SINGAPORE - Helping the disadvantaged can be disadvantageous.
For one well-intentioned man, it cost him a whopping $1 million.
That's what Kampung@Simpang Bedok, meant to help aspiring hawkers run their own business, cost Mr Lionel Lye's team.
The 800-seater, 10,000 sq ft, 32-stall place opened in 2012.
A food and beverage (F&B) group called Best of Asia, made up of 12 friends from various professions, invested $500,000 to kick-start Singapore's first privately-run hawker centre.
Mr Lye, a renovator, was the managing director.
A second group of sponsors pumped in another $500,000.
Mr Lye, 54, said of their not-for-profit model: "We need to have a place in our society where the less well-off can make a living for their families, learn to stand on their feet and be proud of themselves."
Initially, he thought of hiring former convicts after contacts from halfway houses told him about their struggles to land a job. But juggling their probation timing was tough, so Mr Lye worked with disadvantaged families instead.
Under his watch, a handful of tenants paid monthly rent of more than $2,000, depending on their financial background, and kept the profits.
Those unable to pay rent were paid a salary to operate the stall until they were able to take over.
The venture folded last October, before its lease with Far East Organisation was up.
As the venture's personal guarantor, he may face bankruptcy.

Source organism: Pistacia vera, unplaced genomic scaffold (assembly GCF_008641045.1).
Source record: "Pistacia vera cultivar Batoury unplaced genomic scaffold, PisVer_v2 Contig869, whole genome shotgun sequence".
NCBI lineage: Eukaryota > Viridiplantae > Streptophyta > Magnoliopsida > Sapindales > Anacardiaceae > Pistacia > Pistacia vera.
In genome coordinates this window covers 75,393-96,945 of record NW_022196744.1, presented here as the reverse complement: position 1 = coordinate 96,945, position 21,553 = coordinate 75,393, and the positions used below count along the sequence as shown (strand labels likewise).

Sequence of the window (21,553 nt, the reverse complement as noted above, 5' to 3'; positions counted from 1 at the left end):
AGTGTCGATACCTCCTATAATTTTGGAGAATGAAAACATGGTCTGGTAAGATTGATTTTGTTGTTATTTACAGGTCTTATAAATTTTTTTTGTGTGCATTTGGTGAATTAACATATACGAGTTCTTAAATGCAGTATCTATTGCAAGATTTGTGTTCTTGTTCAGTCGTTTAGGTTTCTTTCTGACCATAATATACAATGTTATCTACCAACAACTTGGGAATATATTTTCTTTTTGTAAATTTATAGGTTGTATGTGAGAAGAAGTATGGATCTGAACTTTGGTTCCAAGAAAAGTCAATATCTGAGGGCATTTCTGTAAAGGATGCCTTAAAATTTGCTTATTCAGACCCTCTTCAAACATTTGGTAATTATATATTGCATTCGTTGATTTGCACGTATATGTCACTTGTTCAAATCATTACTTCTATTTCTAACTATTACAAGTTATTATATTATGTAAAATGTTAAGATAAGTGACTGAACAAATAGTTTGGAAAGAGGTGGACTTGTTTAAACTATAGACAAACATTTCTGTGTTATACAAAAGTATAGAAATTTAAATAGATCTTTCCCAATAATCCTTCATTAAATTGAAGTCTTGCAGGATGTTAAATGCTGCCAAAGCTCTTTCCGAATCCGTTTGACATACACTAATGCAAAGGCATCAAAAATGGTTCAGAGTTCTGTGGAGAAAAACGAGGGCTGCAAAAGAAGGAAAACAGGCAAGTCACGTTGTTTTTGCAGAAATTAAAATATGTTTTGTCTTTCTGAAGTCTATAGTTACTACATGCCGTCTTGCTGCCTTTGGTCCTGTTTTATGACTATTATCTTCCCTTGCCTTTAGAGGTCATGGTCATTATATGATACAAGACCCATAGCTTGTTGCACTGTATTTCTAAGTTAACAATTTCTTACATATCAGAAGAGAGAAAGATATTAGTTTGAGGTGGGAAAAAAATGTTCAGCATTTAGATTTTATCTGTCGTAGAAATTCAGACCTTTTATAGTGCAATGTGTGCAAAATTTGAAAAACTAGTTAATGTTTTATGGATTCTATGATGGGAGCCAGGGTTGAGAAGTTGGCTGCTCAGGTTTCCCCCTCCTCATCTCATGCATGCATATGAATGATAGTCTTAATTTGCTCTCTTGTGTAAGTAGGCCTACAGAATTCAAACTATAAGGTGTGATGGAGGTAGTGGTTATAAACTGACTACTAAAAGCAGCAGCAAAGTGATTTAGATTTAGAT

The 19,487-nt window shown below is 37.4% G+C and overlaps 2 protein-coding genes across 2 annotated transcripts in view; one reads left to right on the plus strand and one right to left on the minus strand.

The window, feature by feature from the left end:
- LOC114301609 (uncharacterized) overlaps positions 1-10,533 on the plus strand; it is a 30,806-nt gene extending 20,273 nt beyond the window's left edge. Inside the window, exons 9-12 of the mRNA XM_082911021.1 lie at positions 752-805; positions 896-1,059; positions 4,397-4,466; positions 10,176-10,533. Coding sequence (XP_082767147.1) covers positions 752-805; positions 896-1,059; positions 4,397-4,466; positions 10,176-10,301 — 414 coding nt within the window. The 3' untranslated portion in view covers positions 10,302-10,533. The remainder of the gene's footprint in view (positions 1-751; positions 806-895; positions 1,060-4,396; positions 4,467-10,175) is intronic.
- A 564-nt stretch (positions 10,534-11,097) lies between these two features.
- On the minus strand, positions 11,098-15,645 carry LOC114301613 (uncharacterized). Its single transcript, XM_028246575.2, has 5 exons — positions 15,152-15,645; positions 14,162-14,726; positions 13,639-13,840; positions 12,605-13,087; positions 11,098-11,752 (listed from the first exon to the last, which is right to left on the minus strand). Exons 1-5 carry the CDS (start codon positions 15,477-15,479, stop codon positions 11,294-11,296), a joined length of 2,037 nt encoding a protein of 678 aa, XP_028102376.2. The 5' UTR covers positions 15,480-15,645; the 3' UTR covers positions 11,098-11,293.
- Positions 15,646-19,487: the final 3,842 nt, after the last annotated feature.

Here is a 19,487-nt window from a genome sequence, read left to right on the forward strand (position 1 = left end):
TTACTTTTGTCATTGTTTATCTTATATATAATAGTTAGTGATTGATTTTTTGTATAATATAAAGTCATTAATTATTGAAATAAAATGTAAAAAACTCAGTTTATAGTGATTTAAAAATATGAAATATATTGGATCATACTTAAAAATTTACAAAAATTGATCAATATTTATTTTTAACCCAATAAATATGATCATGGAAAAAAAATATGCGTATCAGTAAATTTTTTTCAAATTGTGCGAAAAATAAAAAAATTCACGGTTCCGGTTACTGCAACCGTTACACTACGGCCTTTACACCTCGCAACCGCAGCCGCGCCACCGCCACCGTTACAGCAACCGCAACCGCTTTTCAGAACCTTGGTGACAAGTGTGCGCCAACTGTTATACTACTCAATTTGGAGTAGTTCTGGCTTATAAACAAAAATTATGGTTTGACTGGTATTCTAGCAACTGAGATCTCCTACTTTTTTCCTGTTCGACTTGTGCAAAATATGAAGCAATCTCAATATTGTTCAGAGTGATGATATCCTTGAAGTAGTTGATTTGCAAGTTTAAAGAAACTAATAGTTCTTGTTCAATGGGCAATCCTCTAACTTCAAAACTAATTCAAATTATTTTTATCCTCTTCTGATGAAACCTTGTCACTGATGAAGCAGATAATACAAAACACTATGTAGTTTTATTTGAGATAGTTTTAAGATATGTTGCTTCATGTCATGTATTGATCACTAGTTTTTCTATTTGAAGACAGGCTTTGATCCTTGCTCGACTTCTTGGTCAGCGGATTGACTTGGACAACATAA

Another social entrepreneur, Dignity Kitchen founder Koh Seng Choon, also spent $1 million to run his hawker training school for the disabled and disadvantaged. It was, in his words, the "equivalent of buying a Ferrari".
The venture made a profit of almost $4,000 last year, more than three years after it started in 2010.
But the path can be rocky.
In 2009, about a third of the 73 social enterprises in funding schemes failed, The Straits Times reported.
There are about 400 social enterprises here, industry watchers like the Social Enterprise Association estimated. Covering a range of causes and business models, they are bound by the common aim to create social impact in what they do.
Mr Koh estimated he lost about $1,000 a day initially.
"People asked me whether I ever wanted to give up. Of course, I did. Every single day."
Another social entrepreneur, Mr Benny Se Teo, founder of Western food chain Eighteen chefs, said: "F&B people are crazy people. It's quite normal to lose $15,000 a month when you first start. Not everyone can take that."